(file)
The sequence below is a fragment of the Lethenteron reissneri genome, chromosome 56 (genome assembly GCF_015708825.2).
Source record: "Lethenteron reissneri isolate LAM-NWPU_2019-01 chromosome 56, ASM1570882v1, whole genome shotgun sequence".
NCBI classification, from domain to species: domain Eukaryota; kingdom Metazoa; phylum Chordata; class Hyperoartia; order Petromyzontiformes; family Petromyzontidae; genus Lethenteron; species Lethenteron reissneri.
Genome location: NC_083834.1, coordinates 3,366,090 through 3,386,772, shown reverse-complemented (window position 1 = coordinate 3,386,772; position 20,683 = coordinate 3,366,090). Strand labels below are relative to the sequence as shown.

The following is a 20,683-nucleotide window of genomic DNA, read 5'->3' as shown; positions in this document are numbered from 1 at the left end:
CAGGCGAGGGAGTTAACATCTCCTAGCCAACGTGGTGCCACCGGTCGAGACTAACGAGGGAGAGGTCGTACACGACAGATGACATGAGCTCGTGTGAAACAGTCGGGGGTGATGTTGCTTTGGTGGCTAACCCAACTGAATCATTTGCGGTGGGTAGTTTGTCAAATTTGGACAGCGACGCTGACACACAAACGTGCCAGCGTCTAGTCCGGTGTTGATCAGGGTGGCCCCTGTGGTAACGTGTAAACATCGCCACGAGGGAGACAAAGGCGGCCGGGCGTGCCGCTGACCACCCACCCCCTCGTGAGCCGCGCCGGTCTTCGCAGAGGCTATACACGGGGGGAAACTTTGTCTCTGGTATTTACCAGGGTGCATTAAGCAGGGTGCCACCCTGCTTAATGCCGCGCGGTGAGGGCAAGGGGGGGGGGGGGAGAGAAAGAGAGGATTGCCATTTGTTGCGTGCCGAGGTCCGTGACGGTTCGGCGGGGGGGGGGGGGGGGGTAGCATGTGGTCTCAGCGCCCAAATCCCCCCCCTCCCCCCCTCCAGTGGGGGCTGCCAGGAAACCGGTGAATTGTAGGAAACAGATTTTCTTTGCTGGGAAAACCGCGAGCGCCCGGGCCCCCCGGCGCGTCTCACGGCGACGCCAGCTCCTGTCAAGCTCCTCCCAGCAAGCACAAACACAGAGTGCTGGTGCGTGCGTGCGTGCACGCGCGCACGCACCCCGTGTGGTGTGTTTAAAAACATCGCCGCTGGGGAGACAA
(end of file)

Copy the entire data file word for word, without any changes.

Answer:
The sequence below is a fragment of the Lethenteron reissneri genome, chromosome 56 (genome assembly GCF_015708825.2).
Source record: "Lethenteron reissneri isolate LAM-NWPU_2019-01 chromosome 56, ASM1570882v1, whole genome shotgun sequence".
NCBI classification, from domain to species: domain Eukaryota; kingdom Metazoa; phylum Chordata; class Hyperoartia; order Petromyzontiformes; family Petromyzontidae; genus Lethenteron; species Lethenteron reissneri.
Genome location: NC_083834.1, coordinates 3,366,090 through 3,386,772, shown reverse-complemented (window position 1 = coordinate 3,386,772; position 20,683 = coordinate 3,366,090). Strand labels below are relative to the sequence as shown.

The following is a 20,683-nucleotide window of genomic DNA, read 5'->3' as shown; positions in this document are numbered from 1 at the left end:
CAGGCGAGGGAGTTAACATCTCCTAGCCAACGTGGTGCCACCGGTCGAGACTAACGAGGGAGAGGTCGTACACGACAGATGACATGAGCTCGTGTGAAACAGTCGGGGGTGATGTTGCTTTGGTGGCTAACCCAACTGAATCATTTGCGGTGGGTAGTTTGTCAAATTTGGACAGCGACGCTGACACACAAACGTGCCAGCGTCTAGTCCGGTGTTGATCAGGGTGGCCCCTGTGGTAACGTGTAAACATCGCCACGAGGGAGACAAAGGCGGCCGGGCGTGCCGCTGACCACCCACCCCCTCGTGAGCCGCGCCGGTCTTCGCAGAGGCTATACACGGGGGGAAACTTTGTCTCTGGTATTTACCAGGGTGCATTAAGCAGGGTGCCACCCTGCTTAATGCCGCGCGGTGAGGGCAAGGGGGGGGGGGGGAGAGAAAGAGAGGATTGCCATTTGTTGCGTGCCGAGGTCCGTGACGGTTCGGCGGGGGGGGGGGGGGGGGTAGCATGTGGTCTCAGCGCCCAAATCCCCCCCCTCCCCCCCTCCAGTGGGGGCTGCCAGGAAACCGGTGAATTGTAGGAAACAGATTTTCTTTGCTGGGAAAACCGCGAGCGCCCGGGCCCCCCGGCGCGTCTCACGGCGACGCCAGCTCCTGTCAAGCTCCTCCCAGCAAGCACAAACACAGAGTGCTGGTGCGTGCGTGCGTGCACGCGCGCACGCACCCCGTGTGGTGTGTTTAAAAACATCGCCGCTGGGGAGACAA